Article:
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UT Voters Reject Fitness Center Bonds

Voters in Sarasota Springs, UT turned down a $70M bond measure that would have financed the construction of a new fitness center. The preliminary design for the facility featured indoor courts for various sports, two pools, exercise equipment, a running track, fitness rooms, multipurpose rooms and outdoor natural hot spring soaking pools.

The rejection was substantial: the measure failed by a margin of more than 2:1. It appears residents didn’t want to saddle themselves with decades worth of debt. At least those voters got to weigh in on the issue. The Washtenaw Community College Board of Trustees did not extend the courtesy of allowing Washtenaw County voters to accept or refuse the bill for WCC’s Health and Fitness Center.

It’s hard to say what the voters would have done in this case. You see, the voters have already approved tax support for a recreational facility in Washtenaw County. Of course, the WCC administration will argue that the Health and Fitness Center at WCC is “different.”

Debt is debt, and no marketing gimmick in the world makes it anything other than debt. As taxpayers, we’re paying for the Meri Lou Murray Recreational facility, and we’re also paying for a shadow recreation facility at WCC. In the case of the WCC facility, the Board of Trustees agreed to divert funds that the taxpayers approved for education to fund the Health and Fitness Center instead.

The diversion is not harmless. The Trustees did not insist on accountability for the Health and Fitness Center, which the WCC Administration at the time assured the Trustees (and the community) would pay for itself.

Fitness Center debt weighs down the rest of the institution

The Trustees did not build a financial firewall into the funding agreement separate College’s funds from those of the Health and Fitness Center. The Health and Fitness Center, which is supposed to sustain itself, does not generate the revenue required to pay off its own bond debts, pay for its maintenance and upkeep, and pay for its daily operations. As a result, the College used federal COVID-19 funds to cover a massive $4.5M operating loss in 2021. According to the College, the Health and Fitness Center will generate no income in the current fiscal year, either.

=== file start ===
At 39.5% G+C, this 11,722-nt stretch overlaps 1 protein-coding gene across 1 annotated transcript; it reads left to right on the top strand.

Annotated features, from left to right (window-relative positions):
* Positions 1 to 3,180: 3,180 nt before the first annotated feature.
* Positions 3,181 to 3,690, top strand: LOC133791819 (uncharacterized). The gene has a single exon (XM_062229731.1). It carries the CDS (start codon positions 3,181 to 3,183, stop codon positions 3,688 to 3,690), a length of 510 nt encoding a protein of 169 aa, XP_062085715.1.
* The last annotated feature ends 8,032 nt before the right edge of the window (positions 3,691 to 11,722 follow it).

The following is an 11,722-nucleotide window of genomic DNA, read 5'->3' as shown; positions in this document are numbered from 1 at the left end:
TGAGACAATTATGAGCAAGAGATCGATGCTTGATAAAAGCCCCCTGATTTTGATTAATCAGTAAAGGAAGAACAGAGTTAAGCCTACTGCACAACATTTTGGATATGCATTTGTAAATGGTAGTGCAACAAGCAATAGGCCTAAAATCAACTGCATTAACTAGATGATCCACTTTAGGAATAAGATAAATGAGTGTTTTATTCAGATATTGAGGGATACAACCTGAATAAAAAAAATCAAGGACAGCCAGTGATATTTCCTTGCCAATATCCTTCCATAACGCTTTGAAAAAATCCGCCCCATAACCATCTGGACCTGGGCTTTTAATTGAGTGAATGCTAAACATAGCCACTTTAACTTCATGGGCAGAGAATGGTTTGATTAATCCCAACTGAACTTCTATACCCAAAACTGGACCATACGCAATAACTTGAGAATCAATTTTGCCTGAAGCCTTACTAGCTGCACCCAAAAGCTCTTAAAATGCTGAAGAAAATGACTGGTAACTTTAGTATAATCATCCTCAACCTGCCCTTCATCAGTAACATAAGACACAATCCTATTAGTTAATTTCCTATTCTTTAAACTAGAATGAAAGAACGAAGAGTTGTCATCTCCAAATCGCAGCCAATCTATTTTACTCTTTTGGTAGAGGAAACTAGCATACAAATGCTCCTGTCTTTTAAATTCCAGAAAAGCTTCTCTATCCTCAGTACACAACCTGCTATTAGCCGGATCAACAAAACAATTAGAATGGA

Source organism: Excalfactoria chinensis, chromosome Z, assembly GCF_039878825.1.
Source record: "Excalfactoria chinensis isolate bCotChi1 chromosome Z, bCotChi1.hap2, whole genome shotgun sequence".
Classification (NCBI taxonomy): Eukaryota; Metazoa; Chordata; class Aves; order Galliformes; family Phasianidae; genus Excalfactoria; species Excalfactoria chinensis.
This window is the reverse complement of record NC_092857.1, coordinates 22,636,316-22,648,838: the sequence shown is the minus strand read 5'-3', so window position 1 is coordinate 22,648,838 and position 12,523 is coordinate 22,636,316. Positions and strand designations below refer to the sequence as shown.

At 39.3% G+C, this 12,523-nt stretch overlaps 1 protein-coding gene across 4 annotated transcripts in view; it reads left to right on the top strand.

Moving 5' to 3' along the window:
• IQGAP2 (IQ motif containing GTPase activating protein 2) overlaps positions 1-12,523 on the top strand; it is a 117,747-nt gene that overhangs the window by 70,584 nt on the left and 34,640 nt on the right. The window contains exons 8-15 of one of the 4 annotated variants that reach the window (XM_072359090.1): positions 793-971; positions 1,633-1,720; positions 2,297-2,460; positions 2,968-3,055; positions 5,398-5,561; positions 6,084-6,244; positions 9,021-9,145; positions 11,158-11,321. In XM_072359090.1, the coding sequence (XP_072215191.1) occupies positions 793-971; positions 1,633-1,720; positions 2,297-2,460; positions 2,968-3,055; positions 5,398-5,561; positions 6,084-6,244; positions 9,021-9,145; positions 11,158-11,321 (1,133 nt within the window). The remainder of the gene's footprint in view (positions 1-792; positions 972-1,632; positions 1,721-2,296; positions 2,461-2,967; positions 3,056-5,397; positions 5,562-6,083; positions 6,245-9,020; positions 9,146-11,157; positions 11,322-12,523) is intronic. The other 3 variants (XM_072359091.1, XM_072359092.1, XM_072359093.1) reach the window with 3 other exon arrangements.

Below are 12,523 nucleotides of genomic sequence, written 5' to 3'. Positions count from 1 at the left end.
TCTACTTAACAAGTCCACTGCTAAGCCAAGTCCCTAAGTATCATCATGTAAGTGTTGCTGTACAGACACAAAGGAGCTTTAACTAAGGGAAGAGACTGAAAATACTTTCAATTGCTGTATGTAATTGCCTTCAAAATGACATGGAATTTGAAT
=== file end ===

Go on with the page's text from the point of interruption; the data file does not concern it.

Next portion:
Had the federal government NOT provided COVID-19 relief funds in 2021-22, that $4.5M would have come out of WCC’s General Fund. As is, the project prevented WCC from using that $4.5M for more mission-centric purposes.

To my knowledge, no one in the community asked for a second taxpayer-funded, privately operated, members-only recreation facility. Washtenaw County taxpayers certainly didn’t agree to fund it.

The ongoing maintenance for the building is enormous, and the building has generated high maintenance expenses related to low-quality construction exacerbated by significant over-use, as well as structural problems.

Failure to allow the voters of Washtenaw County to decide whether the Health and Fitness Center should have been constructed is simple arrogance on the part of the Washtenaw Community College Board of Trustees. The Trustees have forgotten both their purpose and who they are accountable to.

Unless the taxpayers remind the Trustees of why they’re in the office they hold and what the taxpayers expect of them, we can be sure that our tax dollars will continue to fund ridiculously irrelevant construction projects on campus.

Photo Credit: WayTru, via Flickr